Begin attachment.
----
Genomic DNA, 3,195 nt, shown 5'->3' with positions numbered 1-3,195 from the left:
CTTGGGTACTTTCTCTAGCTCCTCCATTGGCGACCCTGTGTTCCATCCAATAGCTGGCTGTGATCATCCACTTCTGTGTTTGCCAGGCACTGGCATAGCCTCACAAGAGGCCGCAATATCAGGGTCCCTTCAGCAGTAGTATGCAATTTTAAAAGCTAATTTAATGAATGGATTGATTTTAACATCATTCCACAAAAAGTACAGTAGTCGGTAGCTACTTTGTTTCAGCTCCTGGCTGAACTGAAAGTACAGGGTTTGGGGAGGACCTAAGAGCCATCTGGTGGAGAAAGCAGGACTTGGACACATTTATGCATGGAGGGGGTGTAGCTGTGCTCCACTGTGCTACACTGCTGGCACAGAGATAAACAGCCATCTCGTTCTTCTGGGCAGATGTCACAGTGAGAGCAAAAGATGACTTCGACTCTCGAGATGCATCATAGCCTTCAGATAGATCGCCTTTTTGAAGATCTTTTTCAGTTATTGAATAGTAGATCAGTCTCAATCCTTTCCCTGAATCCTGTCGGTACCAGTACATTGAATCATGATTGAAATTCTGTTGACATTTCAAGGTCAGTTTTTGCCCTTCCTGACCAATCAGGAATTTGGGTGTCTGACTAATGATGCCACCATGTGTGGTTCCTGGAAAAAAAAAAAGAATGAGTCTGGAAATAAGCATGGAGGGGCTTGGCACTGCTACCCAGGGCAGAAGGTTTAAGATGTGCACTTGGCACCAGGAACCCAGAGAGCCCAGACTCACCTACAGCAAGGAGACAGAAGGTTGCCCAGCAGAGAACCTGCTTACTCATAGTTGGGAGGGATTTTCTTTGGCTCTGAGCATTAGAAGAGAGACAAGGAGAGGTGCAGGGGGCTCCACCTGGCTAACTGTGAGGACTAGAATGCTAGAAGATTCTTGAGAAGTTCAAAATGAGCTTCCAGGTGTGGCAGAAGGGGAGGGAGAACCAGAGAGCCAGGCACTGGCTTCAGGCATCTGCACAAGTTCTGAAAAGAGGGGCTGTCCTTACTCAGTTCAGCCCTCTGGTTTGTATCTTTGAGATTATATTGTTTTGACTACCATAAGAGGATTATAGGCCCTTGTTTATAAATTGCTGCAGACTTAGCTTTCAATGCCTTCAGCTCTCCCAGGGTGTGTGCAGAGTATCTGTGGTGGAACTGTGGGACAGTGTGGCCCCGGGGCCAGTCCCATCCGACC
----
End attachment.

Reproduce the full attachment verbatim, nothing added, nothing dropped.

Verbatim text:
Genomic DNA, 3,195 nt, shown 5'->3' with positions numbered 1-3,195 from the left:
CTTGGGTACTTTCTCTAGCTCCTCCATTGGCGACCCTGTGTTCCATCCAATAGCTGGCTGTGATCATCCACTTCTGTGTTTGCCAGGCACTGGCATAGCCTCACAAGAGGCCGCAATATCAGGGTCCCTTCAGCAGTAGTATGCAATTTTAAAAGCTAATTTAATGAATGGATTGATTTTAACATCATTCCACAAAAAGTACAGTAGTCGGTAGCTACTTTGTTTCAGCTCCTGGCTGAACTGAAAGTACAGGGTTTGGGGAGGACCTAAGAGCCATCTGGTGGAGAAAGCAGGACTTGGACACATTTATGCATGGAGGGGGTGTAGCTGTGCTCCACTGTGCTACACTGCTGGCACAGAGATAAACAGCCATCTCGTTCTTCTGGGCAGATGTCACAGTGAGAGCAAAAGATGACTTCGACTCTCGAGATGCATCATAGCCTTCAGATAGATCGCCTTTTTGAAGATCTTTTTCAGTTATTGAATAGTAGATCAGTCTCAATCCTTTCCCTGAATCCTGTCGGTACCAGTACATTGAATCATGATTGAAATTCTGTTGACATTTCAAGGTCAGTTTTTGCCCTTCCTGACCAATCAGGAATTTGGGTGTCTGACTAATGATGCCACCATGTGTGGTTCCTGGAAAAAAAAAAAGAATGAGTCTGGAAATAAGCATGGAGGGGCTTGGCACTGCTACCCAGGGCAGAAGGTTTAAGATGTGCACTTGGCACCAGGAACCCAGAGAGCCCAGACTCACCTACAGCAAGGAGACAGAAGGTTGCCCAGCAGAGAACCTGCTTACTCATAGTTGGGAGGGATTTTCTTTGGCTCTGAGCATTAGAAGAGAGACAAGGAGAGGTGCAGGGGGCTCCACCTGGCTAACTGTGAGGACTAGAATGCTAGAAGATTCTTGAGAAGTTCAAAATGAGCTTCCAGGTGTGGCAGAAGGGGAGGGAGAACCAGAGAGCCAGGCACTGGCTTCAGGCATCTGCACAAGTTCTGAAAAGAGGGGCTGTCCTTACTCAGTTCAGCCCTCTGGTTTGTATCTTTGAGATTATATTGTTTTGACTACCATAAGAGGATTATAGGCCCTTGTTTATAAATTGCTGCAGACTTAGCTTTCAATGCCTTCAGCTCTCCCAGGGTGTGTGCAGAGTATCTGTGGTGGAACTGTGGGACAGTGTGGCCCCGGGGCCAGTCCCATCCGACC